There’s nothing like a bold statement to get our attention, and Chris
Graves, president of Mac-centric Internet host MacHighway, makes this
one: His company is “presenting [its] services as an alternative to
MobileMe, as opposed to a replacement.” We take his nuanced wording to
mean that MacHighway Easy lacks the full features of Apple’s option,
but could still serve the same purpose for some customers by providing
email accounts, website hosting, and file-server storage. The service
even includes a domain name and other features beyond MobileMe’s scope.
But since MacHighway is inviting the comparison, we’ll have to ding it
for the areas where it can’t match MobileMe: ease of use, and iCal and
Address Book syncing.
Maybe it's spurned on by the latest news about Opera's speed
enhancements in Java or maybe it's just part of the general browser
wars, but Mozilla's come out with Firefox 3.6 today and word on the
street is this baby is fast.
Buying music has always involved tough decisions. Rolling Stones or
Beatles? CD or LP? The mall or the indie record store with the cute
cashier? These questions have plagued music fans for decades, but the
iTunes Store changed everything. Thanks to its convenience, huge
catalog, and iPod-friendliness, iTunes now sells more music in the
United States than any other retailer, either online or
brick-and-mortar. But choices remain. iTunes competitors have sprung up
all over the Internet, clamoring for your dollars.
The biggest challenge of the Web is finding information you want. For a
while, bookmarks sufficed, giving users an easy way to quickly return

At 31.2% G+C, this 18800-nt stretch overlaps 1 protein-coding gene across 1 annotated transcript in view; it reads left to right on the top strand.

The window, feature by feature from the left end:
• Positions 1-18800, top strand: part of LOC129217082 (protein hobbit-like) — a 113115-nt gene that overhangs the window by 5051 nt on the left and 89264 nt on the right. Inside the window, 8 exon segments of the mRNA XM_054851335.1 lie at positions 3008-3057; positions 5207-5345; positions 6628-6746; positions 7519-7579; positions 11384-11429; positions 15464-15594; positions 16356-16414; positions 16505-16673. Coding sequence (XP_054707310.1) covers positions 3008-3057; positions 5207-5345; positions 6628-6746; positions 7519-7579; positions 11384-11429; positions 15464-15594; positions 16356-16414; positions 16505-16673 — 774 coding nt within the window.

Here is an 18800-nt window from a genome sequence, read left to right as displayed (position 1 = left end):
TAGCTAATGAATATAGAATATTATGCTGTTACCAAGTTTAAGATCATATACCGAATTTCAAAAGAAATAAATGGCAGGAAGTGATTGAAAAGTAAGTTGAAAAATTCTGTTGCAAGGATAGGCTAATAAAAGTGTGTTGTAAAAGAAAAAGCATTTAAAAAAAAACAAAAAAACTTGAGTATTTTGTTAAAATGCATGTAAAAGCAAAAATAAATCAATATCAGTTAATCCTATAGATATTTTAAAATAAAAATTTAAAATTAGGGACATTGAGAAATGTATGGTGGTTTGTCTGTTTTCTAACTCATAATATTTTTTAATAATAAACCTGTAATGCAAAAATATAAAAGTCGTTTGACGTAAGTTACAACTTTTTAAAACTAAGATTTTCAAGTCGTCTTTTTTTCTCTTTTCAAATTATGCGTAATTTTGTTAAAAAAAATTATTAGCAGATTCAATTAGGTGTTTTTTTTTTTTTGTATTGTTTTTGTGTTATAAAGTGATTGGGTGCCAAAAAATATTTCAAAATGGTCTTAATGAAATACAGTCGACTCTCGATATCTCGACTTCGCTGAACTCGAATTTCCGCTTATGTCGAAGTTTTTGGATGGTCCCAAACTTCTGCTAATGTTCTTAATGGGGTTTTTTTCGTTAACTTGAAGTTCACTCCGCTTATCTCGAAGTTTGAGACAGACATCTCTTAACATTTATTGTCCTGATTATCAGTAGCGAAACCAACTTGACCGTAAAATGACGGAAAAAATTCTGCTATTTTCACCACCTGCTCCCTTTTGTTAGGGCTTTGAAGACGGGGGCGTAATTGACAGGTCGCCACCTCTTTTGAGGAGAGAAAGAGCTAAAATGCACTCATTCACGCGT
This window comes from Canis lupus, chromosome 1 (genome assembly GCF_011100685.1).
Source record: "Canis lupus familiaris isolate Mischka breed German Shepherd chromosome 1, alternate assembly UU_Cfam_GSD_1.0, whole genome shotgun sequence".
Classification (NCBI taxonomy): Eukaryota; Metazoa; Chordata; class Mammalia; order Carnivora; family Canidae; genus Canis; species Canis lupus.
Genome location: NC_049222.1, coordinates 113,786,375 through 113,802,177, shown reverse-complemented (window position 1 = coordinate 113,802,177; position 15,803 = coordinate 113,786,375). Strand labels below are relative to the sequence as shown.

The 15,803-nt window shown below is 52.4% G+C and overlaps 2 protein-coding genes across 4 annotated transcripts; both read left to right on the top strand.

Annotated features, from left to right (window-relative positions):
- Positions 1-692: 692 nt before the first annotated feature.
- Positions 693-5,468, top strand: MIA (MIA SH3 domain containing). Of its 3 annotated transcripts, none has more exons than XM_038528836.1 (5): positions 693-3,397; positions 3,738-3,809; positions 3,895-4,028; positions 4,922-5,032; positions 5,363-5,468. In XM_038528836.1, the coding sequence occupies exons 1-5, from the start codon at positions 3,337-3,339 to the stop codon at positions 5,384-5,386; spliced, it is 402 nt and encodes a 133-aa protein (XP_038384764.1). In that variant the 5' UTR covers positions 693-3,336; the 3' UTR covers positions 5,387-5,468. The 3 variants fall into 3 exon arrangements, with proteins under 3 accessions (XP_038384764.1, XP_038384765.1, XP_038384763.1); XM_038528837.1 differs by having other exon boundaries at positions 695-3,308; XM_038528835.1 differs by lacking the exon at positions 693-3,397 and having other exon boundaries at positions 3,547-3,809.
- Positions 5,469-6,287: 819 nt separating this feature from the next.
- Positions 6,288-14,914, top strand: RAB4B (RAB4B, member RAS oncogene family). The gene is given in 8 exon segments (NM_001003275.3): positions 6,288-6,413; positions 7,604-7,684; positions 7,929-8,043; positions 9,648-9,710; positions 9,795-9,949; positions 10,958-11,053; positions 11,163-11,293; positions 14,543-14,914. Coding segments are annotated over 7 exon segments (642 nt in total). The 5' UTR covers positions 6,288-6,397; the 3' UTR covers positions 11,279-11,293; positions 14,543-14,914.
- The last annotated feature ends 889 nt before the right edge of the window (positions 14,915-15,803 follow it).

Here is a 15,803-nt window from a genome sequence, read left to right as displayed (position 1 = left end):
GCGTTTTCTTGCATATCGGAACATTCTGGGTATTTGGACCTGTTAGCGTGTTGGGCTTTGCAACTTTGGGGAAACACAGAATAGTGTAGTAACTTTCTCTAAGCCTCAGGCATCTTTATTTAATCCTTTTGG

to their favorite sites. As bookmark lists grew, Really Simple
Syndication (RSS) became the preferred tool of Internet power-users. An
RSS reader makes it easy to track a large number of sites, but
eventually, you’re subscribed to so many feeds that finding the good
stuff becomes a challenge. Enter Fever, a Web-based RSS reader that
tries to solve this info overload by sorting your news by importance.
While Apple retains the right to deny apps that they claim duplicate
core features (the supposed excuse for the Google Voice blanket
rejection), there are any number of apps that do just that. Try
searching browsers in the app store for proof.
So with an announcement from Mozilla's CEO John Lilly that the open
source giant plans to "release an app to the iPhone App Store in the
next few weeks," that he claims will "surprise people," speculation
began. Theories centered around two strong contenders.
If you have a tolerance for a buggy build of a browser that crashes or freezes regularly, you can have Google Chrome on your Mac. If you want a stable, proper release, unfortunately you'll need a PC (or run Parallels, ugh). For everyday users, there's been little Mac love. That's soon to change.
Depending on where you live and work, it can seem like the
Internet is everywhere. But sadly, a good Wi-Fi signal can be lacking
when you need it most--and the days of open home–Wi-Fi networks are
mostly gone, as even your mom has figured out how to lock down her
network. But with Verizon’s MiFi in your pocket, you can access the
Internet from just about anywhere.
Every day, life presents any number of problems that need solving—from
settling bets to knowing which fish are OK to eat to remembering where
the soupspoon goes in a formal table setting. Your iPhone or iPod touch
can act as a digital Swiss Army knife, offering up the right tool to
get you through almost any dilemma. We review and rate a collection of
handy helper apps and ass-saving accessories that are sure to boost
your rep as the consummate boy scout, always prepared for anything.